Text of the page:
Generation and nonlinear propagation of ultrashort near infrared laser pulses
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By utilising a CW mode-locked Nd:YAG pump laser an experimental study of self-phase modulation (SPM) and stimulated Raman scattering (SRS) in single mode optical fibres has been conducted. The dependence of the spectral broadening due to SPM upon the launched optical power was observed to obey a linear relationship in agreement with a simple theory. A deviation from this occurred for high input powers due to the onset of stimulated Raman scattering which caused a preferential depletion of the leading edge of the pump pulse and an increased spectral broadening to the long wavelength side of the spectrum. The pulses exiting the fibre were then compressed using a pair of holographic diffraction gratings, which were able to compensate for the linear part of the frequency chirp imposed on the pulse by SPM and the 1.06 ?m pulses were reduced in duration from ~ 100 ps to approximately 4 ps by this method. By making use of Raman generation in the fibre, a synchronously pumped fibre Raman oscillator was constructed. This enabled the generation of frequency tunable (1.07 - 1.12 ?m) near infrared pulses by the method of time dispersion tuning. By incorporating two fibre grating reflectors onto the ends of the optical fibre, an all-fibre device was constructed having the potential advantages of compactness and stability. The generation of mode-locked pulses around the 1.5 jim wavelength region was accomplished with the use of a colour centre laser based upon a stabilised F2+ centre in NaC1 or a thallium centre in KCl. Both of these lasers were examined, although to date the poor quality of our NaC1 laser crystals has meant that most of the work reported here was performed with KC1:T1. This laser produced pulses of ? 20 ps duration, tunable over 1.45 - 1.55 ?m with average powers ? 200 mW. A simple experiment to observe soliton propagation of these pulses in an optical fibre was conducted and this compressed the pulses to ? 0.8 ps, although this does not represent the optimum compression that could be achieved. Using nonlinear pulse propagation in an optical fibre, the mode-locked characteristics of the colour centre laser were dramatically improved with the duration of the pulses from the laser being reduced to ? 200 fs. This enhancement was achieved by the use of a nonlinear external cavity containing the optical fibre, which reinjected the pulses back into the main laser cavity, with an increased spectral bandwidth due to SPM. It was initially thought that the explanation to this effect was due to soliton formation within the control cavity, however experimental evidence is presented here which shows that the mode-locking enhancement phenomena is in fact quite general and does not rely on dispersion in the control cavity.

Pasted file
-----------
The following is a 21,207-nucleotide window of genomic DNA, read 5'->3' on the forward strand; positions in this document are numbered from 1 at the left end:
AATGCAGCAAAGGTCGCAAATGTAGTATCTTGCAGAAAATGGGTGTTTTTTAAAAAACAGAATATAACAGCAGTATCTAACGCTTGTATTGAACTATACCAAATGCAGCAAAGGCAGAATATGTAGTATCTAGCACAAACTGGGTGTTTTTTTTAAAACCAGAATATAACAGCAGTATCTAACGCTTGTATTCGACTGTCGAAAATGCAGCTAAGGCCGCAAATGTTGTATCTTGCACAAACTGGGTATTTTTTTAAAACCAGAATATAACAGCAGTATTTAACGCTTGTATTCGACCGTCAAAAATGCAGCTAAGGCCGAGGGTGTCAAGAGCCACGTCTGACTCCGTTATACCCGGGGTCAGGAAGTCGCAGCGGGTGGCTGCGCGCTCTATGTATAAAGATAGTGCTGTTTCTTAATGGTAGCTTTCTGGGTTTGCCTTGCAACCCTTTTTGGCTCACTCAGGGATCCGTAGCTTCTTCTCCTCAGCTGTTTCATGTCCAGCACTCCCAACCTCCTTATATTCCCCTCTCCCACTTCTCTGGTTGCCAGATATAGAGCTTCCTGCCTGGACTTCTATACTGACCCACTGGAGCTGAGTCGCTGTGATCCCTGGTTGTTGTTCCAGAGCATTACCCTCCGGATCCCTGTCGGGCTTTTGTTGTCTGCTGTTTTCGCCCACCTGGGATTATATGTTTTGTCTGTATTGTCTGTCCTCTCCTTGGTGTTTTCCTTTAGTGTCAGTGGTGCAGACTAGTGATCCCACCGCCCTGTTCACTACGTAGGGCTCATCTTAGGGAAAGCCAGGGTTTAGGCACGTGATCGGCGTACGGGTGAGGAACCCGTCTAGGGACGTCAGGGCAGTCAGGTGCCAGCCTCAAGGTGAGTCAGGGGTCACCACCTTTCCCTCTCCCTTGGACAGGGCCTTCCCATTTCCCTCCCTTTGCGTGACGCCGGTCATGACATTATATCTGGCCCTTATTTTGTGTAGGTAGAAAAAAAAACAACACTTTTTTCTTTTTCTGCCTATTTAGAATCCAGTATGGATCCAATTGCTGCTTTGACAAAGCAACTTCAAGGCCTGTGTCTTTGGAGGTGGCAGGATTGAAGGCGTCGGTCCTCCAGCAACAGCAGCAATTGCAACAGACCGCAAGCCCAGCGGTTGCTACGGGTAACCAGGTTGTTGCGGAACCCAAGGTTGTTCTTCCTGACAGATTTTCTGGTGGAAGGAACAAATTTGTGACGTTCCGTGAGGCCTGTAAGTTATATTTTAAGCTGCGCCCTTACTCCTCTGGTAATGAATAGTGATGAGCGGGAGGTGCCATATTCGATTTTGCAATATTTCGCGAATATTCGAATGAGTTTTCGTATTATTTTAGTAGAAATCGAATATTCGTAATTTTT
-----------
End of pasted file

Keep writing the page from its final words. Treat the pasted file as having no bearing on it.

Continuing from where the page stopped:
Thesis, PhD Doctor of Philosophy
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